|Early Child Development: Investing in the Future (WB)|
|Part II. The practice|
|Educating through the mass media|
With too little money to provide traditional preschool classrooms for all of its young children, Nigeria, assisted by the World Bank, is turning to educational television as a way to reach millions at relatively little cost.
Although Nigeria's national education policy seeks to improve educational opportunities for very young children, the country cannot afford to fund a traditional program for all of its 13 million preschoolers. The Nigeria Development Communications Project therefore proposes using the mass media-and the Sesame Street model-to teach children aged three to six and instruct their caregivers in active learning techniques.
The five-year pilot project will design, produce, disseminate, and evaluate mass media instructional materials for preschoolers and their mothers. To accomplish this, it will support the development of institutions to produce educational television materials and train television managers and evaluators. Its goal is to reach 4 million preschoolers, 36 percent of whom already have access to television. To broaden access, fifteen local government authorities in ten states have agreed to supply additional televisions for child care centers, and televisions will also be bought with the project and grant funding.
The instructional videos will not only be transmitted over the national network; they can also be shown from "video on wheels" vehicles and at local viewing centers. The newly established educational television unit of the Nigerian Television Authority plans to produce 130 episodes for preschool children, designed to develop their language expression and comprehension skills, their ability to observe and to solve problems, and their prenumeracy, preliteracy, and social skills. The shows will also convey basic health and hygiene information to parents.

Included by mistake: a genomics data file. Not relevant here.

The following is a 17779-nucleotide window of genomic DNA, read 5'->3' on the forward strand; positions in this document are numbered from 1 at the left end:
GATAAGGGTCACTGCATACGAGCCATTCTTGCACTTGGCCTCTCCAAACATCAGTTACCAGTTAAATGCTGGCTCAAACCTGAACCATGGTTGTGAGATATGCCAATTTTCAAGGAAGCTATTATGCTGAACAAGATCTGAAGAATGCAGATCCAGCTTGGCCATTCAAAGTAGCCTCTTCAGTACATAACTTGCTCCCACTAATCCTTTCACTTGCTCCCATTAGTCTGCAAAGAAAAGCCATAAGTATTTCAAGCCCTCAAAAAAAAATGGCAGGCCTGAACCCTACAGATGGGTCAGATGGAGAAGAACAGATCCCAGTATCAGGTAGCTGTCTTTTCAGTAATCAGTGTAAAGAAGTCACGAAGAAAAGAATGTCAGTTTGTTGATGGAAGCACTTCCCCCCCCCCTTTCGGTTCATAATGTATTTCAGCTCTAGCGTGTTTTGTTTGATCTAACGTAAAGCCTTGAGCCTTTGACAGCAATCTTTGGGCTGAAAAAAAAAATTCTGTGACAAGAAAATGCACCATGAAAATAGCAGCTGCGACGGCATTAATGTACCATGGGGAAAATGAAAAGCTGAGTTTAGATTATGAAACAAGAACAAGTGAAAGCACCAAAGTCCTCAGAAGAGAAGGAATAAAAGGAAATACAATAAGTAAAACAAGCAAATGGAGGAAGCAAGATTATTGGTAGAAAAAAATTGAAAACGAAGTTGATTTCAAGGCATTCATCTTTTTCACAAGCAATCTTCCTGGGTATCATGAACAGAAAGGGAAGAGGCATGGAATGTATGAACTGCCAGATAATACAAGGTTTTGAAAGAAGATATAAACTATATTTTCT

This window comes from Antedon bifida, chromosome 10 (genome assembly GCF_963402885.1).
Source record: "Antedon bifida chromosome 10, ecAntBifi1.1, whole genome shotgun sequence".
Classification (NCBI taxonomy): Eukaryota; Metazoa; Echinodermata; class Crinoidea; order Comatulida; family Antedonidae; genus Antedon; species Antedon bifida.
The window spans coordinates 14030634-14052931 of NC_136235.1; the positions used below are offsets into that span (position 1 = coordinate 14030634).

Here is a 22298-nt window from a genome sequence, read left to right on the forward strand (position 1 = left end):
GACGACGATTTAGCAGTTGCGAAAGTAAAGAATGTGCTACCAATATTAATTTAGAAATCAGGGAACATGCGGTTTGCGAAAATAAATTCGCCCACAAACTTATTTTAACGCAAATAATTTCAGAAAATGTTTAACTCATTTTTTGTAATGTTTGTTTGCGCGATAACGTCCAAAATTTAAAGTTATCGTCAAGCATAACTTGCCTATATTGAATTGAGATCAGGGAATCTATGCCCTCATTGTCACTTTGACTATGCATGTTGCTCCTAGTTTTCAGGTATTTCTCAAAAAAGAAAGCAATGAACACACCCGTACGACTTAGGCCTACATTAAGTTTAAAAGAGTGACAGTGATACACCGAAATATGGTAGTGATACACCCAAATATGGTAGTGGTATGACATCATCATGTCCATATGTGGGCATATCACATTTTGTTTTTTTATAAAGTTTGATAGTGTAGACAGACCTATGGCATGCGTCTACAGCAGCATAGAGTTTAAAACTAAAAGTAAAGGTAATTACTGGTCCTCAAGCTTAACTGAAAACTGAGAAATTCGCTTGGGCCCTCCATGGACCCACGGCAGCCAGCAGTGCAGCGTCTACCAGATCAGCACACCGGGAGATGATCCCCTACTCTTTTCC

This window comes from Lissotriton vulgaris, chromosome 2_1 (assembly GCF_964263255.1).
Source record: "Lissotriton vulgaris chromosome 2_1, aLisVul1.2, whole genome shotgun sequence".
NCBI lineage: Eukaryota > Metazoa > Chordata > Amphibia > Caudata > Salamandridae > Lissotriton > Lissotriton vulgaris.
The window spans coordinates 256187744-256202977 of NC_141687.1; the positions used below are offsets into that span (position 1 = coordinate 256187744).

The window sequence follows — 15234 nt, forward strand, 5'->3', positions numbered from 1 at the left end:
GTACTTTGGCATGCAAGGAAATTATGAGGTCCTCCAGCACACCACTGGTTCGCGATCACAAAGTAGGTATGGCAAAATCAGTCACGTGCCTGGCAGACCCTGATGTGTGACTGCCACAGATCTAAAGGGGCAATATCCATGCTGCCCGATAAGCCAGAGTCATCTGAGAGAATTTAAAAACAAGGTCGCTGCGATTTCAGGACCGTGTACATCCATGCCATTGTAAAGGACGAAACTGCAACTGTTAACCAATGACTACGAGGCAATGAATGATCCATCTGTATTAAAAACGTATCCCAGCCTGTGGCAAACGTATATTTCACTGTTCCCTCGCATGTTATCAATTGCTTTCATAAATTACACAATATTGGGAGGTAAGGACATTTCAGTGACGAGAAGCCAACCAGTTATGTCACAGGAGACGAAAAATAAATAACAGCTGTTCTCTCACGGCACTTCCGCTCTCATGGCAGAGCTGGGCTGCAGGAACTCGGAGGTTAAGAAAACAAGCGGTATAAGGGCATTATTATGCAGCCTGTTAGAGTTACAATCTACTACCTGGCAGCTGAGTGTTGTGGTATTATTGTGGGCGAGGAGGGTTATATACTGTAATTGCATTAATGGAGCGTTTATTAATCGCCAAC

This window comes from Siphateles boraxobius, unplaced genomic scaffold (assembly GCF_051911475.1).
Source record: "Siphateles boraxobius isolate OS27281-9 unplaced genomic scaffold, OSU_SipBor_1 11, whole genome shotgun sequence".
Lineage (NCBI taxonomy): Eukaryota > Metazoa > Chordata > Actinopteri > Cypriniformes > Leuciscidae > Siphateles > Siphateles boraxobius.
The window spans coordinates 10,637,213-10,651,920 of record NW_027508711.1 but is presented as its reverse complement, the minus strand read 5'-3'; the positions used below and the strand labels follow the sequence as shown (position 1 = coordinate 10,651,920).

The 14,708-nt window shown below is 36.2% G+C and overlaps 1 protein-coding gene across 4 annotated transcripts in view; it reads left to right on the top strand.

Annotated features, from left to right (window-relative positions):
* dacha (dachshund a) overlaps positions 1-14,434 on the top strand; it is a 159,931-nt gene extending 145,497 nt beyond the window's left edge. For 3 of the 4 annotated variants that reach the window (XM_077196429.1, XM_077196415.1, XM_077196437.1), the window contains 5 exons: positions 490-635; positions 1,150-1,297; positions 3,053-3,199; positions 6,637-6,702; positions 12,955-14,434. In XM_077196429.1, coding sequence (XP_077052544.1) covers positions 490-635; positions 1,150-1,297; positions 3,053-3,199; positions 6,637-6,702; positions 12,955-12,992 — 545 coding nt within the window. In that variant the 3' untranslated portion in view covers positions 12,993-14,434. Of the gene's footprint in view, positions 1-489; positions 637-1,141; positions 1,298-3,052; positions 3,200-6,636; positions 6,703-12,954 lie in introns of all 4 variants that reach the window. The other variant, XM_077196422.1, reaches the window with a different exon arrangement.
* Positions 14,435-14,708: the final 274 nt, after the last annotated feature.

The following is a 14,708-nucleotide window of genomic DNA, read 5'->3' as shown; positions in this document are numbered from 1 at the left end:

In addition to the videos for children and parents, the project will prepare four to six videos for preschool organizers, facilitators, and trainers to show them how to identify children's basic needs, how best to organize available space, how to monitor children's health, how to create an environment for learning and for stimulating children's play, thinking, and expression, and how to make sure children are getting affection and good nutrition. Other videos will show parents how to observe the effects of children's interaction with adults and what children learn from such interaction.
The five-year pilot project, whose total cost is estimated at US$10.23 million, will be supported by an IDA credit of US$8.03 million, a Nigerian Television Authority grant of US$1.71 million, and a combined UNICEF and Bernard van Leer Foundation grant of US$490,000.
The Nigeria Development Communications Project will establish a new, collaborative way to produce educational videos in developing countries. Training sessions for this enterprise will include not only TV producers and scriptwriters, but also sociologists and early child development specialists. To evaluate the project's impact, baseline data on educational and social indicators are already being collected on children and adults in the targeted areas, and changes in these indicators will be monitored throughout the project.
If the Nigerian venture works, it could introduce an inexpensive and highly effective method for improving conditions for young children. As Sesame Street has shown in the United States, nothing is more powerful than TV for getting out the education message.